Scientists made the discovery after studying data sent back to Earth by a Nasa robot.
Researchers said the Martian samples gathered by the Curiosity rover shared characteristics with the basaltic soils found on the Isle of Skye and the Isle of Mull off Scotland’s west coast.
“We consistently find a group of Scottish soil samples that are strikingly similar to those on Mars,” Dr Benjamin Butler said.
The discovery was made by a team of scientists at the James Hutton Institute in Aberdeen, which cross-checked minerals found on Mars with its own comprehensive data for Scottish soils.
The Curiosity rover landed on the Red Planet in August 2012 with the aim of identifying whether Earth’s nearest planetary neighbour ever possessed conditions suitable for microbial life.
To help its search, it was equipped with an X-ray diffractometer, which is used to identify minerals in the soil and how their composition may have been altered by water in the past.
Soil on the Isle of Skye was found to be similar in make up to that on Mars
The robot has since beamed digital mineral signatures of around 30 Martian soils back to Earth, allowing scientists across the world to study their make up.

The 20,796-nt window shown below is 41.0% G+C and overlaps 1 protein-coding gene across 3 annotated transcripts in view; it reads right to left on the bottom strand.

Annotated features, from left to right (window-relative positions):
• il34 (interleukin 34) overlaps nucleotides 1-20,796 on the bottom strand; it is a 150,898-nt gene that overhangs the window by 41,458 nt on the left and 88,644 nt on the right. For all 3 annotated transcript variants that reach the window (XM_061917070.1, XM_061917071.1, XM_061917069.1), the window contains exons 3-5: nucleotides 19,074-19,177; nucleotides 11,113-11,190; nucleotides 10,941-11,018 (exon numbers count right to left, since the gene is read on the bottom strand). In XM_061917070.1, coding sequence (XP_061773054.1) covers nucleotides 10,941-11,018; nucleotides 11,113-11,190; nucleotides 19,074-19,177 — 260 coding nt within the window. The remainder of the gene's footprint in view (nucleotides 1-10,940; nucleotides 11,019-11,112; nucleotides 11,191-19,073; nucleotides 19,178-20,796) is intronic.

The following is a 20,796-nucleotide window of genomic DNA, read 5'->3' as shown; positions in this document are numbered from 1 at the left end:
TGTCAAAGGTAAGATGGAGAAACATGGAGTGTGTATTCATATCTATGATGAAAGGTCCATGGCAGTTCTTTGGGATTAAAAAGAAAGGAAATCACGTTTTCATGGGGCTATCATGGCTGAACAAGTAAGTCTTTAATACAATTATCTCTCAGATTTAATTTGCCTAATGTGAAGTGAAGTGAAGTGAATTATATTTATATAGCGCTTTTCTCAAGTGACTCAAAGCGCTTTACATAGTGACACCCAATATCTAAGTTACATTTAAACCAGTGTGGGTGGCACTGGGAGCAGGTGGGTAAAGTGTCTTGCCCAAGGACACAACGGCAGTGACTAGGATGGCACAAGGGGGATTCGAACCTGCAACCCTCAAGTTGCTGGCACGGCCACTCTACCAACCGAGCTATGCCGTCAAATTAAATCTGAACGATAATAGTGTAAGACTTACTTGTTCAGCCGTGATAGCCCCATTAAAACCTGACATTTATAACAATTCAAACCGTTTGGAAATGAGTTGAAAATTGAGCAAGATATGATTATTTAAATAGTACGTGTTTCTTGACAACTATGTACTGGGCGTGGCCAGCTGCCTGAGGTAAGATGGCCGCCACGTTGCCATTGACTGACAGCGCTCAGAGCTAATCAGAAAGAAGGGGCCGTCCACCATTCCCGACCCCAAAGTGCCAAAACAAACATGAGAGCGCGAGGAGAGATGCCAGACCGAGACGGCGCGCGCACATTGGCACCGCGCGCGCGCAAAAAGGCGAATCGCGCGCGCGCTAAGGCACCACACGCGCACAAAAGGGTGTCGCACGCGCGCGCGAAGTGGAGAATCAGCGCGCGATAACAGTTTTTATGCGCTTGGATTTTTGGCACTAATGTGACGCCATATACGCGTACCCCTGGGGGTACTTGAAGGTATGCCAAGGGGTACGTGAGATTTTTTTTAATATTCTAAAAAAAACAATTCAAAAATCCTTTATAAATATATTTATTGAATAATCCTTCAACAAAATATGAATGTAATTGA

Dr Benjamin Butler, of the Hutton Institute’s environmental and biochemical sciences group, said the team could compare Martian and Scottish soils as both were measured with similar devices.
“By comparing each of the Martian soils with all 1,500 Scottish soils in our dataset, we consistently find a group of Scottish soil samples that are strikingly similar to those on Mars,” he said.
“There are two sites in Scotland that have particularly similar soil minerals to those found of Mars, located on the basaltic soils of Skye and Mull.
“This makes sense because Mars is understood to be rich in basaltic rocks, but when we examine the mineralogy in more detail, we’re quite confident that we have found a good analogue.”
Dr Butler said the discovery meant scientists could now study the soil sites on Skye and Mull in greater detail in an attempt to better understand the conditions on Mars in the past.
Mineral similarities may have provided Scotland with its first tangible connection to Mars, but Nasa has already ensured that the nation is well represented on the Red Planet.
Many Martian geological areas and features have been named by the space agency after places on Earth, with Scottish points of interest including Muck, Wick, Sandwick and Holyrood.
Five years ago a celebration was held when Curiosity reached an area called Glenelg, while in January it began exploring a region named Torridon.
Another location on the Red Planet is named Siccar Point, a place of interesting geology in Berwickshire that inspired the work of scientist James Hutton, after whom the Institute is named.